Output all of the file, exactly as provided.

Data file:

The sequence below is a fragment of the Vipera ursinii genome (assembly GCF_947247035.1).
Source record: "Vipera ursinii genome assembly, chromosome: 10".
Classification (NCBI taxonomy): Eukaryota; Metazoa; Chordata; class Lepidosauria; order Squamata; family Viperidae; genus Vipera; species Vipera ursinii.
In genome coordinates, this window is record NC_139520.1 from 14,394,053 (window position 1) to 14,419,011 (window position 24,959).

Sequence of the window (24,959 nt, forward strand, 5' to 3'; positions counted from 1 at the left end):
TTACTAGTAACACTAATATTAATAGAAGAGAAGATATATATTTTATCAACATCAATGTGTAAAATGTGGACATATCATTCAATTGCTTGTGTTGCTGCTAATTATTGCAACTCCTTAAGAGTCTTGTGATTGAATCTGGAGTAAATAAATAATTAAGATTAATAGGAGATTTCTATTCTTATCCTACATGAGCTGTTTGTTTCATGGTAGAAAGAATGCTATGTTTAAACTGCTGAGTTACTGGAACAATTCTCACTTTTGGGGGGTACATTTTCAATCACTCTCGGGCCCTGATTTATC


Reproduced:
The sequence below is a fragment of the Vipera ursinii genome (assembly GCF_947247035.1).
Source record: "Vipera ursinii genome assembly, chromosome: 10".
Classification (NCBI taxonomy): Eukaryota; Metazoa; Chordata; class Lepidosauria; order Squamata; family Viperidae; genus Vipera; species Vipera ursinii.
In genome coordinates, this window is record NC_139520.1 from 14,394,053 (window position 1) to 14,419,011 (window position 24,959).

Sequence of the window (24,959 nt, forward strand, 5' to 3'; positions counted from 1 at the left end):
TTACTAGTAACACTAATATTAATAGAAGAGAAGATATATATTTTATCAACATCAATGTGTAAAATGTGGACATATCATTCAATTGCTTGTGTTGCTGCTAATTATTGCAACTCCTTAAGAGTCTTGTGATTGAATCTGGAGTAAATAAATAATTAAGATTAATAGGAGATTTCTATTCTTATCCTACATGAGCTGTTTGTTTCATGGTAGAAAGAATGCTATGTTTAAACTGCTGAGTTACTGGAACAATTCTCACTTTTGGGGGGTACATTTTCAATCACTCTCGGGCCCTGATTTATC